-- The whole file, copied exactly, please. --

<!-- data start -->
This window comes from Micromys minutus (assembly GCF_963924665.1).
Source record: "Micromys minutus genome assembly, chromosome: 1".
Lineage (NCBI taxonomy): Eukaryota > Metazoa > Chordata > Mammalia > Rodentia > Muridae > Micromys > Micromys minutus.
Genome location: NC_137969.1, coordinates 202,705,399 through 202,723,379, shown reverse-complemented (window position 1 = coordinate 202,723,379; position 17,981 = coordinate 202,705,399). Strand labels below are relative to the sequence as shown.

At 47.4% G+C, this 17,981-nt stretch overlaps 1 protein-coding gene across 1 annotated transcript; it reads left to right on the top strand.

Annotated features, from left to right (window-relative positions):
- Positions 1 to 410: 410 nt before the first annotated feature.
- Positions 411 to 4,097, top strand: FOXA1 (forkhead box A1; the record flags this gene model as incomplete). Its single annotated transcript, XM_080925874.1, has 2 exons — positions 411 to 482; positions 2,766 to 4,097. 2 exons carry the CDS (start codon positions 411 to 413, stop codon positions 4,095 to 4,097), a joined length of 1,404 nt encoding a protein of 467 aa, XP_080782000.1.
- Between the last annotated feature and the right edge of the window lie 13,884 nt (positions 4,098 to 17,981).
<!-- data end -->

This window comes from Micromys minutus (assembly GCF_963924665.1).
Source record: "Micromys minutus genome assembly, chromosome: 1".
Lineage (NCBI taxonomy): Eukaryota > Metazoa > Chordata > Mammalia > Rodentia > Muridae > Micromys > Micromys minutus.
Genome location: NC_137969.1, coordinates 202,705,399 through 202,723,379, shown reverse-complemented (window position 1 = coordinate 202,723,379; position 17,981 = coordinate 202,705,399). Strand labels below are relative to the sequence as shown.

At 47.4% G+C, this 17,981-nt stretch overlaps 1 protein-coding gene across 1 annotated transcript; it reads left to right on the top strand.

Annotated features, from left to right (window-relative positions):
- Positions 1 to 410: 410 nt before the first annotated feature.
- Positions 411 to 4,097, top strand: FOXA1 (forkhead box A1; the record flags this gene model as incomplete). Its single annotated transcript, XM_080925874.1, has 2 exons — positions 411 to 482; positions 2,766 to 4,097. 2 exons carry the CDS (start codon positions 411 to 413, stop codon positions 4,095 to 4,097), a joined length of 1,404 nt encoding a protein of 467 aa, XP_080782000.1.
- Between the last annotated feature and the right edge of the window lie 13,884 nt (positions 4,098 to 17,981).